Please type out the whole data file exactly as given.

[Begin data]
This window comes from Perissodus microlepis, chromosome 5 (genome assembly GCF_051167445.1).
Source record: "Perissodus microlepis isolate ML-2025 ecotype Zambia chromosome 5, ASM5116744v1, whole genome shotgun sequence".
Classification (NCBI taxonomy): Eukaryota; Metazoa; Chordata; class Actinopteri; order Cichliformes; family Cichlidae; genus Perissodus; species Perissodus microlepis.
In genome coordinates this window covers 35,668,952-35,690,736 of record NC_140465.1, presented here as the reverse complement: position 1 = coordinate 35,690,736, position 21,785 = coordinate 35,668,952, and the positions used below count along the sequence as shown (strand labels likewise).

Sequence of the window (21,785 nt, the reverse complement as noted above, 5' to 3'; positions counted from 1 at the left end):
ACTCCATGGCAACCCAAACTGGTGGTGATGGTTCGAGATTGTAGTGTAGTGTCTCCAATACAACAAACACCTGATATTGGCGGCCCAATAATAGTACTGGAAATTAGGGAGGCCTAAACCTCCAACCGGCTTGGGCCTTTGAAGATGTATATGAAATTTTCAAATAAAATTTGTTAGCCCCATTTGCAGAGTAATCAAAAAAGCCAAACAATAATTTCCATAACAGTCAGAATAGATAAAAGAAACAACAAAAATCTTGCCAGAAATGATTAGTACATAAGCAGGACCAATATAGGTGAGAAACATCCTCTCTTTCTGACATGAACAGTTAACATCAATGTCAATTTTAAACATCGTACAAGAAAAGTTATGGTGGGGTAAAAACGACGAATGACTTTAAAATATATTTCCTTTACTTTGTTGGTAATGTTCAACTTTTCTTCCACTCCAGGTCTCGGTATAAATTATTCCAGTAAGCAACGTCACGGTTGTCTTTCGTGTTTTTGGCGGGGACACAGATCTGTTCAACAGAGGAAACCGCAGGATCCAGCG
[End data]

This window comes from Perissodus microlepis, chromosome 5 (genome assembly GCF_051167445.1).
Source record: "Perissodus microlepis isolate ML-2025 ecotype Zambia chromosome 5, ASM5116744v1, whole genome shotgun sequence".
Classification (NCBI taxonomy): Eukaryota; Metazoa; Chordata; class Actinopteri; order Cichliformes; family Cichlidae; genus Perissodus; species Perissodus microlepis.
In genome coordinates this window covers 35,668,952-35,690,736 of record NC_140465.1, presented here as the reverse complement: position 1 = coordinate 35,690,736, position 21,785 = coordinate 35,668,952, and the positions used below count along the sequence as shown (strand labels likewise).

Sequence of the window (21,785 nt, the reverse complement as noted above, 5' to 3'; positions counted from 1 at the left end):
ACTCCATGGCAACCCAAACTGGTGGTGATGGTTCGAGATTGTAGTGTAGTGTCTCCAATACAACAAACACCTGATATTGGCGGCCCAATAATAGTACTGGAAATTAGGGAGGCCTAAACCTCCAACCGGCTTGGGCCTTTGAAGATGTATATGAAATTTTCAAATAAAATTTGTTAGCCCCATTTGCAGAGTAATCAAAAAAGCCAAACAATAATTTCCATAACAGTCAGAATAGATAAAAGAAACAACAAAAATCTTGCCAGAAATGATTAGTACATAAGCAGGACCAATATAGGTGAGAAACATCCTCTCTTTCTGACATGAACAGTTAACATCAATGTCAATTTTAAACATCGTACAAGAAAAGTTATGGTGGGGTAAAAACGACGAATGACTTTAAAATATATTTCCTTTACTTTGTTGGTAATGTTCAACTTTTCTTCCACTCCAGGTCTCGGTATAAATTATTCCAGTAAGCAACGTCACGGTTGTCTTTCGTGTTTTTGGCGGGGACACAGATCTGTTCAACAGAGGAAACCGCAGGATCCAGCG